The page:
If you're like many other investors, your search for bargain stocks starts with names that have been severely sold off. As well it should. The market is capable of going to extremes at times, devaluing names only to revalue them again just a short time later. You know the practice by its more familiar name, "buying the dip." The bigger the dip, the better the bargain.
As veteran investors can attest, however, a stock that's been up-ended isn't inherently a stock that's ready for a recovery. Sometimes, a steep sell-off is exactly what's implied.
It's the dilemma anyone looking at this year's biggest losers among Nasdaq-listed stocks is facing, as usual. This time around though, there's an additional curious nuance. Most of these losers are in the exact same industry, and have been crushed for the exact same reasons.
One too many headwinds
For the record, excluding always-volatile small caps and micro caps, the five biggest losers on the Nasdag this year are (with losses respectively ranging from -65% to -56%) Poshmark, Acadia Pharmaceuticals (ACAD -3.30%), AbCellera Biologics (ABCL -4.84%), Arrival, and Amicus Therapeutics (FOLD -2.52%).
It's difficult to ignore that biotech stocks feature prominently among these most severe laggards.
And this theme only solidifies as you look deeper into 2021's worst-to-date performers among the Nasdaq's larger listings. Biotech names Sarepta Therapeutics (SRPT -3.41%) and TG Therapeutics (TGTX -4.22%) claim the sixth and seventh spots from the bottom, down 54% and 53% so far this year.
Can there be a rebound for biotech stocks?
It's a detail worth noting as odds are good that any recovery any of them manage to make from here is likely going to be part of a groupwide rebound. Such a rebound won't be particularly easy to come by, however, for a handful of reasons.
Chief among reasons it will be hard to recover is sheer circumstance.
Vaccine race: You may recall a bunch of biotech stocks logged stellar performance around the middle of last year, shortly after the COVID-19 contagion turned into a global pandemic. The world didn't know which player would come up with a vaccine or treatment (or even a test) first, so investors simply made bets on a variety of names in the business... including many of the ones listed above. Once Pfizer, Moderna, and Johnson & Johnson essentially won that race though, investors lost the will to stick with other entries.
The dynamic has been particularly painful for shareholders of AbCellera Biologics, which just went public in December, seemingly to capitalize on the vaccine mania that had already peaked. Its shares are now below their IPO price of $17, and well below the stock's December peak near $72.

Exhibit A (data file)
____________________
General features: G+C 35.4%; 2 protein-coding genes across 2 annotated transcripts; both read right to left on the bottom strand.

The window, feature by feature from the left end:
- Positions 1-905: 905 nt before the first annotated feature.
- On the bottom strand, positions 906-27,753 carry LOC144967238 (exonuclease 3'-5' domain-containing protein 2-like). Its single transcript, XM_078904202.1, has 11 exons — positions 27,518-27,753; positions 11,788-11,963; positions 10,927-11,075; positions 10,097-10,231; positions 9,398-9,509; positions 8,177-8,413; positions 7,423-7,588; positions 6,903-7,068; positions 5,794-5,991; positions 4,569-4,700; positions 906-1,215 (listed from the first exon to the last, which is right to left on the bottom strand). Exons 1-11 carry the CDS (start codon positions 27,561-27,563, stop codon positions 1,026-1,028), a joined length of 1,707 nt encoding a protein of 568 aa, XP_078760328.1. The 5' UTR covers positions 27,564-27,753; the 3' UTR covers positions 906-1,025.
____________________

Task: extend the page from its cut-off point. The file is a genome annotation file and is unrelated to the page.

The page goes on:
Recent FTC stance on pharmaceutical mergers: That's not the only thing working against the industry, however, and smaller biotech names in particular. Much of the entire sector's recent weakness also coincides with the Federal Trade Commission's (FTC) creation of a global task force assembled in March to "build a new approach to pharmaceutical mergers."
It's not clear how much authority this working group will wield. But, in that the announcement made a point of mentioning "skyrocketing drug prices and ongoing concerns about anticompetitive conduct in the industry," it is clear there's a brewing risk to the entire business of drug development.
It's also worth mentioning that more than a few biotech start-ups are tacitly hoping to get bought out at their inception, with investors quietly hoping for the same. This is going to be a more difficult, less rewarding prospect if the FTC-led efforts are effective.
Legislative changes and regulations: Then there's the even-more philosophical argument that the entire industry is on the verge of running back into the legislative and regulatory buzz saw.
It's a recurring story. The business usually emerges from such scrutiny unscathed. Indeed, the fact that not many people balked at the $56,000 price tag for Biogen's (BIIB -2.30%) recently approved Alzheimer's drug Aduhelm tacitly says drugmakers remain completely in control of their pricing policies... even prices charged to Medicare.
With a new presidential administration in place, though, proposed legislation like the bills Senator Bernie Sanders and other Democrats unveiled in March -- aimed at lowering drug prices for the government as well as for individuals -- are given another fighting chance.
Sooner or later, one of these will slip through. And then another. And then another. It's a risk to many smaller biotech developers, which frequently count on high prices for relatively unique therapies.
To buy, or not to buy?
Fine, but don't these huge pullbacks still make these particular biotech names compelling prospects despite all their challenges?
To be fair, there's nothing about any cost-curbing prospect or a now-meaningless coronavirus vaccine race that supersedes any of these aforementioned companies' stories. And in the world of biotech, stories about a drug's potential readily substitute for sales and earnings.
Identifying winning drug developments and looking past misguided research and development is still a key part of the biotech investing game. As of right now, however, the collective overhang is just too much for even the very best biotech stories to break through.
Some breakthroughs will happen, mind you. We just don't know which names will be the ones best positioned to overcome the headwind and adequately reward shareholders for the risk being taken. It's a headwind that could blow for a few more weeks, if not a few more months.
The bigger takeaway: Always keep tabs on the market environment and its key themes.